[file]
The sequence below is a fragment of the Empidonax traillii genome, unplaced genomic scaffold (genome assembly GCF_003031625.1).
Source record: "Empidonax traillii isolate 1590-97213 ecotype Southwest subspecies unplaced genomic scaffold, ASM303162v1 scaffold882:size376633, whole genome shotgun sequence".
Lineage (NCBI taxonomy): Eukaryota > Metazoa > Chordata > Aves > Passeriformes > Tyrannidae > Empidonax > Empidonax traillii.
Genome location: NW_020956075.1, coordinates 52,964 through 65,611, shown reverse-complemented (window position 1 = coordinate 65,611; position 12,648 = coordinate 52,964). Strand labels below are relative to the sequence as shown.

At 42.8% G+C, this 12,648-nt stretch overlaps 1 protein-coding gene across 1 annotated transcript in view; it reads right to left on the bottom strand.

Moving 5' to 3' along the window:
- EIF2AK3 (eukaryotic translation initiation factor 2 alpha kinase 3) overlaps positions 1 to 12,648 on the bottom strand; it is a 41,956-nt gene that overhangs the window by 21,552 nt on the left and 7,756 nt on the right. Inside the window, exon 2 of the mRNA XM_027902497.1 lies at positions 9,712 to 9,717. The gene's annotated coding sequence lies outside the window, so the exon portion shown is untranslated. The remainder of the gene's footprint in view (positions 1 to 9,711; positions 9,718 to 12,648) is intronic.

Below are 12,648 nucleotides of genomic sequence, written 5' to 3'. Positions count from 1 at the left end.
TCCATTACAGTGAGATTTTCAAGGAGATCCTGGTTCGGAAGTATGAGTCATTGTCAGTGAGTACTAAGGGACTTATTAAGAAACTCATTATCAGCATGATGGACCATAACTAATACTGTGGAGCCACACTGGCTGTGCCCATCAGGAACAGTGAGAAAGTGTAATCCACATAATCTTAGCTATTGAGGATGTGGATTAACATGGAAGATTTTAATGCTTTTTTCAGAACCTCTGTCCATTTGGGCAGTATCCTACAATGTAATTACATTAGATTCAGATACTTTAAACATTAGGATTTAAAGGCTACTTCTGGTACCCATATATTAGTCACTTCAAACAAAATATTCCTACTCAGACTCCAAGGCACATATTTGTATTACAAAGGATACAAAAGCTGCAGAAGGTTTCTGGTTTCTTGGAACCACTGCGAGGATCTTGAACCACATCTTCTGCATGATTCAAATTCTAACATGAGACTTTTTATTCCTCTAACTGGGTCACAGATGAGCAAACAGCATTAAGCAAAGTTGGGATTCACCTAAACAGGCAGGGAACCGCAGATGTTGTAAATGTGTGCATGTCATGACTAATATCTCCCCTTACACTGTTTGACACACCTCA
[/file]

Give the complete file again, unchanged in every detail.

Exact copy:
The sequence below is a fragment of the Empidonax traillii genome, unplaced genomic scaffold (genome assembly GCF_003031625.1).
Source record: "Empidonax traillii isolate 1590-97213 ecotype Southwest subspecies unplaced genomic scaffold, ASM303162v1 scaffold882:size376633, whole genome shotgun sequence".
Lineage (NCBI taxonomy): Eukaryota > Metazoa > Chordata > Aves > Passeriformes > Tyrannidae > Empidonax > Empidonax traillii.
Genome location: NW_020956075.1, coordinates 52,964 through 65,611, shown reverse-complemented (window position 1 = coordinate 65,611; position 12,648 = coordinate 52,964). Strand labels below are relative to the sequence as shown.

At 42.8% G+C, this 12,648-nt stretch overlaps 1 protein-coding gene across 1 annotated transcript in view; it reads right to left on the bottom strand.

Moving 5' to 3' along the window:
- EIF2AK3 (eukaryotic translation initiation factor 2 alpha kinase 3) overlaps positions 1 to 12,648 on the bottom strand; it is a 41,956-nt gene that overhangs the window by 21,552 nt on the left and 7,756 nt on the right. Inside the window, exon 2 of the mRNA XM_027902497.1 lies at positions 9,712 to 9,717. The gene's annotated coding sequence lies outside the window, so the exon portion shown is untranslated. The remainder of the gene's footprint in view (positions 1 to 9,711; positions 9,718 to 12,648) is intronic.

Below are 12,648 nucleotides of genomic sequence, written 5' to 3'. Positions count from 1 at the left end.
TCCATTACAGTGAGATTTTCAAGGAGATCCTGGTTCGGAAGTATGAGTCATTGTCAGTGAGTACTAAGGGACTTATTAAGAAACTCATTATCAGCATGATGGACCATAACTAATACTGTGGAGCCACACTGGCTGTGCCCATCAGGAACAGTGAGAAAGTGTAATCCACATAATCTTAGCTATTGAGGATGTGGATTAACATGGAAGATTTTAATGCTTTTTTCAGAACCTCTGTCCATTTGGGCAGTATCCTACAATGTAATTACATTAGATTCAGATACTTTAAACATTAGGATTTAAAGGCTACTTCTGGTACCCATATATTAGTCACTTCAAACAAAATATTCCTACTCAGACTCCAAGGCACATATTTGTATTACAAAGGATACAAAAGCTGCAGAAGGTTTCTGGTTTCTTGGAACCACTGCGAGGATCTTGAACCACATCTTCTGCATGATTCAAATTCTAACATGAGACTTTTTATTCCTCTAACTGGGTCACAGATGAGCAAACAGCATTAAGCAAAGTTGGGATTCACCTAAACAGGCAGGGAACCGCAGATGTTGTAAATGTGTGCATGTCATGACTAATATCTCCCCTTACACTGTTTGACACACCTCA